I began to get bored and restless. I started to politicise myself and research recent Irish history, all different aspects but particularly some of the recent splits from the party such as that of the creation of Republican Sinn Fein and that of the 32 County Sovereignty Movement. I was impressed with what I read and took an interest in finding out more on what these guys had to say. Foolishly I did some of that research on a computer in the Ogra Shinn Fein office which I’m sure was noticed.
During this time, the elections were in full flow and I was day and night leafletting, putting up election posters and canvassing (despite being very clueless to the issues). Internally I was having serious doubts, but kept them mostly to myself, but I couldn’t stay quiet after witnessing something that absolutely bewildered me.
I was travelling around with Mary Lou McDonald and her election team, accompanied by some fellow Ogra members. I suppose it looked well to have some fresh faced young folk out canvassing for the campaign, as most of the other big parties consisted of mostly older men and women in suits. Possibly the Shinners wanted to look trendy by having a few teenagers in jeans and the latest haircuts handing out election material.
Mary Lou was only a recent convert to the party, but already had climbed to great heights. I found her pleasant and was happy to be helping her out, but something happened one day when I was accompanying her handing out material outside a GAA grounds. A man approached her, and in a smart alec manner began to ask her questions abruptly. Two of the questions were ‘Who was the president of the first dail?’ and ‘name a hunger striker other then Bobby Sands?’ She stood there in a daze, she couldn’t answer either question.
The man kept badgering her and in the end I ended up answering both questions, which any republican minded person I thought would have had no hassle in answering. I suddenly came to the realisation that everything I had being doing was pointless and had nothing to do with my original reasons for joining, that Sinn Fein was not what it presented itself to be, and that the person I had spent weeks giving my time and energy to canvass and leaflet for, was herself being used for the party's agenda and she was willingly going along with it all for careerist reasons; and that myself and the other young lads and ladies doing all the hard work on the ground were nothing but expendable dogs bodies.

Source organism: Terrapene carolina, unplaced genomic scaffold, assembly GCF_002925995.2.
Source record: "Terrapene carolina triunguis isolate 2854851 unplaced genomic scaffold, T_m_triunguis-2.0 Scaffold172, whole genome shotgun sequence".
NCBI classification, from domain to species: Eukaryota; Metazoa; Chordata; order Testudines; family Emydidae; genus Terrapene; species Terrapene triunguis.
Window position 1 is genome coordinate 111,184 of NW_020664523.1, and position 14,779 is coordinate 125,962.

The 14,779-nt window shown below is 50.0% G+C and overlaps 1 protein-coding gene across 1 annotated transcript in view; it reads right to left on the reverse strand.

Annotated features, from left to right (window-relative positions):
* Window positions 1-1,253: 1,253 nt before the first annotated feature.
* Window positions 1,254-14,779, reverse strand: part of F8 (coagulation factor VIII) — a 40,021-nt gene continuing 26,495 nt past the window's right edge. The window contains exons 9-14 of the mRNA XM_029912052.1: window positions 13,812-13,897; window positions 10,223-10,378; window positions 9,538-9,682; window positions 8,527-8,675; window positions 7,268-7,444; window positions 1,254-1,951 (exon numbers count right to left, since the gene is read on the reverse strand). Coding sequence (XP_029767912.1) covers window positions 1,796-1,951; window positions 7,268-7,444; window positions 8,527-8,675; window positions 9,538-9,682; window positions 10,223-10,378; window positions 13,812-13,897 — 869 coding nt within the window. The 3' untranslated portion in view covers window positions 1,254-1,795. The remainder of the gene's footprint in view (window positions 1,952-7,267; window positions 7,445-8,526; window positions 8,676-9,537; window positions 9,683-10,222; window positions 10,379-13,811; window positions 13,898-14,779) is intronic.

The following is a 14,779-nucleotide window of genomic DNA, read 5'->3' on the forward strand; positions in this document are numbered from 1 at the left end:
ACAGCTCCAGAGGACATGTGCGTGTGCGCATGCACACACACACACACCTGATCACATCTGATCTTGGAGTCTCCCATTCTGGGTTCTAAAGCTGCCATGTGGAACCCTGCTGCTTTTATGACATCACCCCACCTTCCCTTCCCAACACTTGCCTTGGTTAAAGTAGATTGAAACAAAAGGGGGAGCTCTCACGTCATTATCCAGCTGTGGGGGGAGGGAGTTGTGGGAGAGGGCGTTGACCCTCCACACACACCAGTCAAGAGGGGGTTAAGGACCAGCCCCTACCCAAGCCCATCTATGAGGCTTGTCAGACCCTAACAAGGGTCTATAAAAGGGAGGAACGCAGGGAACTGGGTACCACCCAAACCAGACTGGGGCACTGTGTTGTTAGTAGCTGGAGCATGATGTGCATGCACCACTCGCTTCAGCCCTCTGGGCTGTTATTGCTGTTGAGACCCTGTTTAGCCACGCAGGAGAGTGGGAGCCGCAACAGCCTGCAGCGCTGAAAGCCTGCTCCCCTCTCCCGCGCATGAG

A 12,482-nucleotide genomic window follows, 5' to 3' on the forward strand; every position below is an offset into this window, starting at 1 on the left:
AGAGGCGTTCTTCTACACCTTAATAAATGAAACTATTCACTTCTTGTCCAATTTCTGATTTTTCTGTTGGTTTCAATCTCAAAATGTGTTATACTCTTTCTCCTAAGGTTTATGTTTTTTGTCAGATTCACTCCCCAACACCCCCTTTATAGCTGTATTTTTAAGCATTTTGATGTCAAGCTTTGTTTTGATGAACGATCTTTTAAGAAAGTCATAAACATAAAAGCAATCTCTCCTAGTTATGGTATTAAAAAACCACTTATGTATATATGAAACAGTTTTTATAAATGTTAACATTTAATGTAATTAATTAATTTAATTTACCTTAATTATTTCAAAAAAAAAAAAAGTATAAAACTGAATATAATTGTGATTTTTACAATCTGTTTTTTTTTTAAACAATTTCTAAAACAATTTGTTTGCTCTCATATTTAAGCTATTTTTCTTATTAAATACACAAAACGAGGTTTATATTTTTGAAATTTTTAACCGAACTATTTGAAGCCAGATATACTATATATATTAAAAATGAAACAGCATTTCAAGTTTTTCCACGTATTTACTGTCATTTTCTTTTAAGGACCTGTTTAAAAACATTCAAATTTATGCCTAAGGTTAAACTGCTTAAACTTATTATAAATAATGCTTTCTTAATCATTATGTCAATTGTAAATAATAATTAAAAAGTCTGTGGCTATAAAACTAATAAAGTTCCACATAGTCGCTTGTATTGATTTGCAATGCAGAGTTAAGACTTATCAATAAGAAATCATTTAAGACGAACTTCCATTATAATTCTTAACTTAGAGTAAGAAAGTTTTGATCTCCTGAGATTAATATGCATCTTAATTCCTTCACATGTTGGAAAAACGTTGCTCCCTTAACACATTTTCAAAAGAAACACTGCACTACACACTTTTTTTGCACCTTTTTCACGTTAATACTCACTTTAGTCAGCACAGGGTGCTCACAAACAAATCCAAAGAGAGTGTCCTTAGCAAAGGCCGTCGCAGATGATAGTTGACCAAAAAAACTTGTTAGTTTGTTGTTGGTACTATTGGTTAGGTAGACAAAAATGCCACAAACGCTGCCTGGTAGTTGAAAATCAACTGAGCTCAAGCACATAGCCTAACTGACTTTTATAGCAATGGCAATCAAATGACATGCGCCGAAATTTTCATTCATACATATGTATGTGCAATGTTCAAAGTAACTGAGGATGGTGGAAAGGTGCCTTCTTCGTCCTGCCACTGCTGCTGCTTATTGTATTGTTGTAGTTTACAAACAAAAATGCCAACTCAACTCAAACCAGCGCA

I began to vent openly, questioning everything, Stormont, abstentionism, the dalliances with socialism I felt were false, that the peace process and Good Friday Agreement was not delivering Unity etc.
You’d expect that I would have been challenged and told to keep quiet. It was the opposite I was what I can only described as ‘Love-bombed’. I was constantly being invited to lunch with senior and influential members and told how great they thought I was, how helpful I was as an activist to the party and how well thought of I was by the leadership. It was relentless.
Occasionally I’d be asked out of nowhere at random times, questions such as:
- what I would have done at the 1986 Ard Fheis
- if I thought armed struggle was a tactic or a principle